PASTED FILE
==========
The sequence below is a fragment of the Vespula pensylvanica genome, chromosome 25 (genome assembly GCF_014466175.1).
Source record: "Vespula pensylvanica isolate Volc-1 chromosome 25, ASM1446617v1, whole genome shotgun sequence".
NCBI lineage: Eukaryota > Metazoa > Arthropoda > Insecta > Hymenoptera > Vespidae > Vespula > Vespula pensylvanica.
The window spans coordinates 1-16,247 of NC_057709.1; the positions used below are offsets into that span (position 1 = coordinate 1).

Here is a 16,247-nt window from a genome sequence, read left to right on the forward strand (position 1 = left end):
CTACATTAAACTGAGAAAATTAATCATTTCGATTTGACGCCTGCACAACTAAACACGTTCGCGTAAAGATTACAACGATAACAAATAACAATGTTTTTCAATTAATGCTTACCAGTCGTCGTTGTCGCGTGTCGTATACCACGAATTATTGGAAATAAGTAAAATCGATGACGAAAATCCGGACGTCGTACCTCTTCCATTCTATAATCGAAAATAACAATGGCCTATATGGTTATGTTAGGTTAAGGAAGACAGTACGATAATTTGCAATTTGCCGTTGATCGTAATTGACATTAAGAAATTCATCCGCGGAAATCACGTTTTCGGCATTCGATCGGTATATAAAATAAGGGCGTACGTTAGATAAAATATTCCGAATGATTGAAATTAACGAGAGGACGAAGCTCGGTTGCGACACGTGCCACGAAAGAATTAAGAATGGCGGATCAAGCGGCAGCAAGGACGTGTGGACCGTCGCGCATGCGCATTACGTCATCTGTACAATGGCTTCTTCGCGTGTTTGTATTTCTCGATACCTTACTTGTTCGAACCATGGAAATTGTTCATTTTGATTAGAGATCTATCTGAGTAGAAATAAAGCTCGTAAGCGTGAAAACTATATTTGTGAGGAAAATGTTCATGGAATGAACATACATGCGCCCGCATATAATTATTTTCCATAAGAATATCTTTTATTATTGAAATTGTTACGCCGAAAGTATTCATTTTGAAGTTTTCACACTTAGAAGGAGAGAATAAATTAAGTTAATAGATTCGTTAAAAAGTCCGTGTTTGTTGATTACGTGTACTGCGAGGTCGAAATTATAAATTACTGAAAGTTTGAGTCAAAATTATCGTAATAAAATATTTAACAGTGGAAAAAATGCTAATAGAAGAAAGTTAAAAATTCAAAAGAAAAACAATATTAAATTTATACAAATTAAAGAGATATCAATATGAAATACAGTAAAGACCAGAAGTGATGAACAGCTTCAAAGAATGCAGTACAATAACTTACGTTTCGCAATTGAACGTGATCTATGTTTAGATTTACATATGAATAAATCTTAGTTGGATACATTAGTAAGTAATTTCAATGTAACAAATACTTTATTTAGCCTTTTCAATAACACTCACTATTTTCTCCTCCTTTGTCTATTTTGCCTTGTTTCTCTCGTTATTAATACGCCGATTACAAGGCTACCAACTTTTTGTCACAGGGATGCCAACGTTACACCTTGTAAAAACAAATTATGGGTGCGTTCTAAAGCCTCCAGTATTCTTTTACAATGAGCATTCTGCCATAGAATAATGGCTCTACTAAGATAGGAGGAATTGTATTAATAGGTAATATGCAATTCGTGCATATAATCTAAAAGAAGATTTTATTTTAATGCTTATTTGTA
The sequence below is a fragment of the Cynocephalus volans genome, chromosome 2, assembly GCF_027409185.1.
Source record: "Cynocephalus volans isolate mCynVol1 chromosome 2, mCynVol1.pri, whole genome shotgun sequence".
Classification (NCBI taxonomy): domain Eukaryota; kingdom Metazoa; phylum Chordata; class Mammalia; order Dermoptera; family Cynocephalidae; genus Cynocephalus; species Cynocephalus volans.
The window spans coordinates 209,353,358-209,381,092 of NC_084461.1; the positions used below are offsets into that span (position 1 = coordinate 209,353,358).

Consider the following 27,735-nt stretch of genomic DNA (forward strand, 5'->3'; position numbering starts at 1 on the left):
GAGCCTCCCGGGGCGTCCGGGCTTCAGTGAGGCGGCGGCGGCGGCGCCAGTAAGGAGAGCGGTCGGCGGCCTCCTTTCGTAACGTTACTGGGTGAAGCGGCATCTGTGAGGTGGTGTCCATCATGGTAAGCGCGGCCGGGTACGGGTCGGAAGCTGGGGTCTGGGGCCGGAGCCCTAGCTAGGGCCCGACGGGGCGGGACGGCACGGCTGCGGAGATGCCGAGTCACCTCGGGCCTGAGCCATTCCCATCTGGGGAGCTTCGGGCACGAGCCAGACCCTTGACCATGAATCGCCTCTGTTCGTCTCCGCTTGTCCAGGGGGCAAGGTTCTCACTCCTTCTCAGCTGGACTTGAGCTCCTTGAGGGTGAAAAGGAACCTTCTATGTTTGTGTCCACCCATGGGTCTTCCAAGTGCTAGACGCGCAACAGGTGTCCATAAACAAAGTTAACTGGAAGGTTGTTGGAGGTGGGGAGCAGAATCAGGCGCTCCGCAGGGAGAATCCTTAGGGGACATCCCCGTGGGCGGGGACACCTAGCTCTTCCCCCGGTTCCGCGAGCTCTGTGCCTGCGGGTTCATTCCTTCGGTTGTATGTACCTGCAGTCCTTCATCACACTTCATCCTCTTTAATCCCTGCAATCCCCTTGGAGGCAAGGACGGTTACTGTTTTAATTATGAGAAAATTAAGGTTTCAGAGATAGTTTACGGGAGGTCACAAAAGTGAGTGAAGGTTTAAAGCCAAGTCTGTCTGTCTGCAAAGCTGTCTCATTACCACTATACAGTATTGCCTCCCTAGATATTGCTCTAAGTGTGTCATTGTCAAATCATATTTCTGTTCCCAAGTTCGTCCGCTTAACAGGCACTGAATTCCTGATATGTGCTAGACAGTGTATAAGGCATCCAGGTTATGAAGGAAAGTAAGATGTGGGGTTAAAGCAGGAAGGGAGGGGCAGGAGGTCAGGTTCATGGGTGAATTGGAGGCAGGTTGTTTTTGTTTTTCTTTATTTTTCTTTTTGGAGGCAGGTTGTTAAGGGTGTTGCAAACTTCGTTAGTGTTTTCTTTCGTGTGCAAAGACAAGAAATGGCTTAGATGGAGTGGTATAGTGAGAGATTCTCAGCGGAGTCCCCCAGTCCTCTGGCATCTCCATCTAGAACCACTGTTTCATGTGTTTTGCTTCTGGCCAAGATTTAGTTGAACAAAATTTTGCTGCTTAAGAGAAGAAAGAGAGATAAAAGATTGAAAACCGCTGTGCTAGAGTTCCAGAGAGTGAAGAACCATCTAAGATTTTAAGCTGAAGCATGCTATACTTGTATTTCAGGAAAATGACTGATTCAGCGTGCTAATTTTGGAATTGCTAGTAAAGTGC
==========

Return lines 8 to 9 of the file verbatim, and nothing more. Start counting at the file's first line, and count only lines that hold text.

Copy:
Source record: "Cynocephalus volans isolate mCynVol1 chromosome 2, mCynVol1.pri, whole genome shotgun sequence".
Classification (NCBI taxonomy): domain Eukaryota; kingdom Metazoa; phylum Chordata; class Mammalia; order Dermoptera; family Cynocephalidae; genus Cynocephalus; species Cynocephalus volans.